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Ten things expat men notice in Sweden

Oliver Gee · 15 Oct 2014, 09:45

Published: 15 Oct 2014 09:45 GMT+02:00

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1. Beautiful women.
 
Every single expat male in Sweden who I talked to said the same thing first. The beautiful women. Shallow, sure. But noticable, definitely. Swedish women are just extremely attractive, there's no denying it. But it comes with a downside. I remember sitting in an Uppsala student bar when a fellow expat said to me: "Oh my god. Look at the women in this bar - they're stunning. And you know the worst thing? I didn't even notice. I'm totally used to it."
 
Swedish women out on the town in July. Photo: Finest.se
 
2. Handsome men.
 
Perhaps interestingly, the second-most common response to the question was that Swedish men are good looking. It's true too. Surprisingly, the expat men I talked to tended to mention things about Swedish guys more than Swedish women, for better or for worse. More on this soon.
 
Swedish men out in Stockholm this summer. Photo: Finest.se
 
3. Whose round is it? Not Sven's, obviously. 
 
Swedish people don't buy rounds of beer. And it seems to be a sore point for the people from countries with pub cultures. If you're a Swede reading this, let me explain how it works in places like the UK or Australia. 
 
- You go to a pub or bar with your mates
- You take it in turns to buy drinks for every single person in the group. 
 
It's that easy. Yes, sometimes you lose out, sometimes you win. But whatever you do, you don't go and buy one beer at the bar. You just don't.
 

Sweden enjoys a strong drinking culture during the weekends. Photo: Quinn Dombrowski/Flickr
 
4. The hugging. 
 
Regular readers will know this is something I've brought up before. I, and many others, just can't get used to the idea of hugging everyone all the time. Men and women. Young and old. Hello and goodbye. There's nothing wrong with the hug and my Swedish friends are ensuring (through force) that I embrace it, I'm just saying it's something expat males notice. 
 

Zlatan Ibrahimovic coordinates a rare Swedish group hug. Photo: TT
 
5. The men are well-dressed.
 
"I noticed the moment I arrived in Sweden that I wasn't a fashionable man," a Zimbabwean bartender told me. Swedish guys simply know how to dress well - at least in Stockholm anyway. Even the ones who at first appear to be really scruffy have actually chosen their outfit with precision. Apparently that's called being a hipster. Over time, the expat male in Sweden adapts to the dress code of the Swedish men. 
 
Swedish actor Alexander Skarsgård, looking sauve as usual. Photo: TT
 
6. The lack of strip clubs. 
 
A UK musician who moved to Sweden several years ago told me he's noticed one glaring difference. "In London, there's a strip club on every high street," he said. "Here, I don't think I've ever seen one. I mean, I've heard there's one somewhere in Stockholm, but I've never even seen it. Not that I go to them, of course, it's just something I've noticed. Honest. You're not putting my name on this are you?"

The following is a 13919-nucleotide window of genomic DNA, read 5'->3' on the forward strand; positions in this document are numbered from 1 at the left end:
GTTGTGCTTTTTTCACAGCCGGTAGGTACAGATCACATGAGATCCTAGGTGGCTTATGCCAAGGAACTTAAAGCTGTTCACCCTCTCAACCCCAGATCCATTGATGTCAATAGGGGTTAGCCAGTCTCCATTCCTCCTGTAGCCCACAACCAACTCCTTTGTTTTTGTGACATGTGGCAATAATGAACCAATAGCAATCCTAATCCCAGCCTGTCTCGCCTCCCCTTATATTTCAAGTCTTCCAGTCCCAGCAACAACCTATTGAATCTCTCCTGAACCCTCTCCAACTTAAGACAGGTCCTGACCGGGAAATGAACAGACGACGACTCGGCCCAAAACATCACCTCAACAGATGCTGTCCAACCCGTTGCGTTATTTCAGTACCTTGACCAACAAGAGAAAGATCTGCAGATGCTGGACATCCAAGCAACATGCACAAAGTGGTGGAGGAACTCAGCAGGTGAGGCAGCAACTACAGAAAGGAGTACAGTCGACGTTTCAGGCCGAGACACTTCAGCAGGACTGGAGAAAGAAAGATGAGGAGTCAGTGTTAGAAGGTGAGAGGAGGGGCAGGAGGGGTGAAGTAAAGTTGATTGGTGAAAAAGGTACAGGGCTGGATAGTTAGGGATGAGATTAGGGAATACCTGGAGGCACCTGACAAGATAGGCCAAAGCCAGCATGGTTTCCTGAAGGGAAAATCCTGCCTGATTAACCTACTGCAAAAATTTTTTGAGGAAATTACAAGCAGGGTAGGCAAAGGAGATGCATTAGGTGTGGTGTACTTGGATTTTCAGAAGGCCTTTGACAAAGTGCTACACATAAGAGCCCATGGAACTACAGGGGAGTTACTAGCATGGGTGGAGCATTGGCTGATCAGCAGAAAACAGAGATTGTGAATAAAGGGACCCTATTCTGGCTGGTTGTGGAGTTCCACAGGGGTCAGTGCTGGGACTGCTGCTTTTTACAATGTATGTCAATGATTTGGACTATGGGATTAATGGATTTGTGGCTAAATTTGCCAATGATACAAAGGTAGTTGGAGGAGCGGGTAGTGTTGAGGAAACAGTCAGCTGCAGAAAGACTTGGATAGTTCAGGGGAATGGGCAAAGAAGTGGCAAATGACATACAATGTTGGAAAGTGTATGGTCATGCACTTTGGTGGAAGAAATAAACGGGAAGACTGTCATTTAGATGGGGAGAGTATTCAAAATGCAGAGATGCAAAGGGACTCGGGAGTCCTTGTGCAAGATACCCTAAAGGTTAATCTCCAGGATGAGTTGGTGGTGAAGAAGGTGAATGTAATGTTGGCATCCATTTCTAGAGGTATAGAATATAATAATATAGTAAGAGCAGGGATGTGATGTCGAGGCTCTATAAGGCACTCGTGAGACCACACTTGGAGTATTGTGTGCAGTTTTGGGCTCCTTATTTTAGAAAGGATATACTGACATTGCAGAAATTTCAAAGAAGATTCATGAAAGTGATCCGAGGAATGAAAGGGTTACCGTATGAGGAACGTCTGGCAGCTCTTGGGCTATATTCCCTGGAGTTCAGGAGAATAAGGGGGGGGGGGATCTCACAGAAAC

Strip clubs are a lot more common elsewhere, said one expat. Photo: Shutterstock
 
7. Expat men are an exotic breed
 
I've lost track of the number of times that someone has been interested in the story of where I am from and what I'm doing in Sweden. And it's not even interesting to us other expats! But being an expat has proved to be not only the perfect conversation starter among Swedes, but a great way to meet people. And many of my single friends have said it's a great way to start a relationship too.
 

Photo: Shutterstock
 
8. Nudity.
 
This turned into quite an interesting discussion when I posed the question on Twitter. Some people, including myself, have noticed that Swedes love a bit of nudity. I saw my girlfriend's family's members (!) within a week of meeting them after a particularly unforgettable sauna experience. A guy from Colombia chimed in (on Twitter, not in the sauna) and said the liberal changeroom nudity in Sweden was a culture shock for him and many other Latin Americans. Meanwhile, a man from Slovenia was surprised about Sweden's "gender separate saunas", suggesting everything is much faster and looser back home. Whichever way you swing, us guys notice the nudity. 
 

Swedes can't say no to a good sauna. Photo: Shutterstock
 
9. Gender equality on steroids. 
 
Sweden's gender equality is a beautiful thing. I remember being bamboozled when I first got here when a massive garbage truck zoomed past me with what looked like a blonde teenage woman behind the wheel. Where I come from, truck drivers are older men, as a rule. Sweden has made such a conscious effort on gender equality that examples of anything otherwise abroad are like a thorn in us expat males' side. 
 
Gender equality. Not sure about running in heels, though. Photo: Shutterstock
 
10. The men spend too much time in front of the mirror.
 
An Irish guy who's been here for years reflected that he can't get over how long Swedish men spend in front of mirrors. A South African friend agreed. "Never pre-drink with a Swedish guy. He'll spend 30 minutes fixing his hair before you even head out to the discotheque," he explained. And heaven forbid you get stuck in a queue for a bathroom if there's a mirror inside. You'd be better off trying to find a strip club. 
 

The man in the mirror. Photo: Shutterstock
 

Oliver Gee

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Oliver Gee (oliver.gee@thelocal.se)

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